That gap, where veterans are retiring without a good pool of replacements in the pipeline, should concern the whole industry, regardless of whether the jobs going unfilled are in water wells, geotech, environmental, or oil and gas.
“It’s not just, ‘Come work Cascade. Come see all the great things we do,’ ” Howard says. “It’s, ‘Take a look at this industry and where it’s headed and the impact that we really make.’”
Isaac Ramone, a senior in geology at Angelo State University, had heard about the WMU program from other students and decided to see for himself. Halfway through the six-week program, he liked what he saw.
“This is a very valuable skillset that we’re learning. … I wouldn’t get this kind of experience unless I was starting a career and actually getting in the workforce.”
Ramone is doing undergrad work in geophysics, so an afternoon of analyzing samples brought up by the crawler-mounted Terra Sonic rig appealed to him.
“I was surprised at how quick this technique is compared to a lot of others, like hollow stem augering,” Ramone says.
“A lot of it was mostly clay,” he added. “After about 50 feet, we hit the bedrock, which was sandstone. You could definitely tell the transition zone. It had a couple feet of transition, and then it totally changed composition into the sandstone.”
Ramone, Huntoon and the other students made careful observations in their field notes journals.
“We were looking at the density, moisture content, the color and the composition of the soils and rocks, and then how they changed as we got deeper,” Huntoon says.
After graduation, Ramone plans to seek work with an engineering firm doing environmental remediation. Classmate Huntoon isn’t sure yet, but is following a path started in her family a few generations ago. Her grandfather drilled water wells in Wisconsin. Her mother is a hydrogeologist and her father is a geologist.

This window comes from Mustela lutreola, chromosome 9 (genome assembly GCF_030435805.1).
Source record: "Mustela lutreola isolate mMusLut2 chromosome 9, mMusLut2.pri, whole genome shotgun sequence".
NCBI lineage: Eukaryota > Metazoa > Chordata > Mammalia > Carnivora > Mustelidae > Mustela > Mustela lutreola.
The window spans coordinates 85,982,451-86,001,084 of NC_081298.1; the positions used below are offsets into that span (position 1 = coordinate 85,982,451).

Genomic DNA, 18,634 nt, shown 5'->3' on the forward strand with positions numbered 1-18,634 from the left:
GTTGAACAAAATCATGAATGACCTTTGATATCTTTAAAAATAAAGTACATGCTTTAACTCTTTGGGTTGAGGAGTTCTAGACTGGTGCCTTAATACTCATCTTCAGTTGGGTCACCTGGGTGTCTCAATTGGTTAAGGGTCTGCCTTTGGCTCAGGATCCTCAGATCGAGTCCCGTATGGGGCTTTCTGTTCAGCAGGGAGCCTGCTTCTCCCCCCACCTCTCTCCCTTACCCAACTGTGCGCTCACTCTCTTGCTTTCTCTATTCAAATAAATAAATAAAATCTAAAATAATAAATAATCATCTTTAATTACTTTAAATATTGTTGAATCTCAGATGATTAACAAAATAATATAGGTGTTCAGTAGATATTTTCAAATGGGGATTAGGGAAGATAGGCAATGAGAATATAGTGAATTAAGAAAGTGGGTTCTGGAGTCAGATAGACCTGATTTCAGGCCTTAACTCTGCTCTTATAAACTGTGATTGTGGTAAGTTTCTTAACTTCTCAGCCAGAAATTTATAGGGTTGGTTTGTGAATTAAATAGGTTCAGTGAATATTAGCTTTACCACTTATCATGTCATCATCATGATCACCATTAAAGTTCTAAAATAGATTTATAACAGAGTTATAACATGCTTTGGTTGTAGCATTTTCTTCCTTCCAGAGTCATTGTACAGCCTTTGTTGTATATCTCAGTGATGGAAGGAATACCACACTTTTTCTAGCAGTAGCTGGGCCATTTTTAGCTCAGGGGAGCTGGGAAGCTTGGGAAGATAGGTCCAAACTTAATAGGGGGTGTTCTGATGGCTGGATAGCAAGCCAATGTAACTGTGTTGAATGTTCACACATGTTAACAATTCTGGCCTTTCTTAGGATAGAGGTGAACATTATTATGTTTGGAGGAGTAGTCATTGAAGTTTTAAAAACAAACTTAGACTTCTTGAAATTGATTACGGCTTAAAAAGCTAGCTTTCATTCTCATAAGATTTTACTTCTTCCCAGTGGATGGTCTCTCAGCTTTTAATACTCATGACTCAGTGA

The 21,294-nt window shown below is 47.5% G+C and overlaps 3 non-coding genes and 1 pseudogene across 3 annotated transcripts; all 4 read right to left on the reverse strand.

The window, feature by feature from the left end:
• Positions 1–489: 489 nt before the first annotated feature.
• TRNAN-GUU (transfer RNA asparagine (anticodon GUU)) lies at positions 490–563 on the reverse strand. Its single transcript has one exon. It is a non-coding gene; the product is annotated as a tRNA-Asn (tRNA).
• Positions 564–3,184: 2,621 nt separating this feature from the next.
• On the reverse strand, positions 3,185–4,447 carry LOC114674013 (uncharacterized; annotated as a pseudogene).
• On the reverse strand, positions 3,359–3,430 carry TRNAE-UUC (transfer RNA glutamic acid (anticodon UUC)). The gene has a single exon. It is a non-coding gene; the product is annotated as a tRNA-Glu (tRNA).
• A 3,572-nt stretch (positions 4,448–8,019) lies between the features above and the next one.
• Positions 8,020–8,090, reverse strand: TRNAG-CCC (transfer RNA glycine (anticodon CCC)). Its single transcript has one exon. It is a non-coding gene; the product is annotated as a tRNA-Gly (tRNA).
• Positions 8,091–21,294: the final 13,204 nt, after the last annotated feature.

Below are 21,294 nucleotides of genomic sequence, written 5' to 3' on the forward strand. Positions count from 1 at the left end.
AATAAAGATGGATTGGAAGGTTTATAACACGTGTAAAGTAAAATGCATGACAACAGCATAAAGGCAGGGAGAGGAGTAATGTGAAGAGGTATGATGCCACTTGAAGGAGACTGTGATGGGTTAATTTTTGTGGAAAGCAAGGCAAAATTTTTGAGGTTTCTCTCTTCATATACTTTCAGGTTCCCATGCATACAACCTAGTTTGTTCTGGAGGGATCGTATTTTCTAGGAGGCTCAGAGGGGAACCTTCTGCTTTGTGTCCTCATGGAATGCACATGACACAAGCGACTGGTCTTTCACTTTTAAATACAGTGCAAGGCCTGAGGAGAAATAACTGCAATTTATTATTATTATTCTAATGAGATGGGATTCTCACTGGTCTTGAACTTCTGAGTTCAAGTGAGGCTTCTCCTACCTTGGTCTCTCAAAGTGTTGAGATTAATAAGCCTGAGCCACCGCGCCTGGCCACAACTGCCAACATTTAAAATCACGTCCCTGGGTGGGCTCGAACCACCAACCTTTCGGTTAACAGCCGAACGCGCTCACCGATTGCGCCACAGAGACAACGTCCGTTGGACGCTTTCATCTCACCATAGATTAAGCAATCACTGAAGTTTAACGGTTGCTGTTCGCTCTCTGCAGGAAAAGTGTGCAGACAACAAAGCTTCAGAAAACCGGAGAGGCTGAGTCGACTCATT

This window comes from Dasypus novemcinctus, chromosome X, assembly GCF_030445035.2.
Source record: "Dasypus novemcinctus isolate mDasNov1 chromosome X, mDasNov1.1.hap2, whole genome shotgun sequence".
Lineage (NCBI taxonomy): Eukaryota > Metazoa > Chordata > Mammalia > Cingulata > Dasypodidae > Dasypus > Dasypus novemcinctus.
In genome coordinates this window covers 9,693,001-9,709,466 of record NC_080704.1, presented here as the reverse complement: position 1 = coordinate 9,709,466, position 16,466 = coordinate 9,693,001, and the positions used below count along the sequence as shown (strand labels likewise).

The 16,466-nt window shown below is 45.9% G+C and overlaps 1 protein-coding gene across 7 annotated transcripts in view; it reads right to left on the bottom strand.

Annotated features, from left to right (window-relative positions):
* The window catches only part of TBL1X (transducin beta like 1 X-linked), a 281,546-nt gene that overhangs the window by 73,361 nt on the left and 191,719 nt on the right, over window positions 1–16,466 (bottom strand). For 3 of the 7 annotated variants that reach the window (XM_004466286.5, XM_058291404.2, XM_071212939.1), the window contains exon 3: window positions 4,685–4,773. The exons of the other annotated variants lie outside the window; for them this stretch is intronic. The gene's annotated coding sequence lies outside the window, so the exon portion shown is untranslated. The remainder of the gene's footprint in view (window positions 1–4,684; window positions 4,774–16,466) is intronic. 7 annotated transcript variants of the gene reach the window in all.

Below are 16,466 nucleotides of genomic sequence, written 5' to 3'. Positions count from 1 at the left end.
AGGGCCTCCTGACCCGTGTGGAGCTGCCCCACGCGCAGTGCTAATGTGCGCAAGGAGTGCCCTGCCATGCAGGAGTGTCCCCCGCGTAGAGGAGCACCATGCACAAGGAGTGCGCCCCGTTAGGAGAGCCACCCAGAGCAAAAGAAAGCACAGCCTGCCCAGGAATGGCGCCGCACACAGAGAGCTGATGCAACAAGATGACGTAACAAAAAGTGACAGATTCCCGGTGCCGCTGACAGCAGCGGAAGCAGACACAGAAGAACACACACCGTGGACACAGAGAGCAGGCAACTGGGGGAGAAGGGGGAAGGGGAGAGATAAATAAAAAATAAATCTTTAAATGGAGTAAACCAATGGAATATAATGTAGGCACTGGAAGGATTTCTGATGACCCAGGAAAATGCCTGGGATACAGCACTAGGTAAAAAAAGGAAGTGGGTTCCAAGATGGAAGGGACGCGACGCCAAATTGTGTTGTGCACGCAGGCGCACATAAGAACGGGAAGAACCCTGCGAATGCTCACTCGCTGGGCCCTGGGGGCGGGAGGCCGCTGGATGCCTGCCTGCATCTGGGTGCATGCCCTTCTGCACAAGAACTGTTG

“I’m thinking about maybe doing something with water resource management,” she says. “I’m not sure which direction I want to go in yet, which is why this field school can provide me that opportunity to find out.”
That opportunity is just the point for everyone involved. Whether it’s on-site demos of drilling technology, trade shows, or outreach to vocational schools and colleges, the ultimate goal is to widen the talent pool, particularly among younger prospects.
“This industry is perfectly suited for millennials,” Mairs says. “First of all, you’re working on the environment. You’re working with a high level of technology. You’re working on certifications that are portable, so you’re building your career. It’s outdoors. … For the right profile, it’s perfect.”
Howard agrees. “You’re getting safety training. You’re going to be a driller. You’re going to get your CDL. The amount of transferrable skills is tremendous.”
Programs like WMU’s Hydrogeology Field Courses are one way to give young workers a taste of what the drilling industry can offer, regardless of whether they are on a college path — like the students attending this demo — or not.
“It’s something they can make a career out of,” Howard says. “I think that’s important. A lot of people don’t necessarily see that in skilled trades. If you’re a plumber, you’re a plumber. If you’re an electrician, you’re an electrician. If you’re a driller, you’re a driller. But that’s not really the case. There is a clear career path and progression that you can have in this field. It’s just that people don’t really know about it.”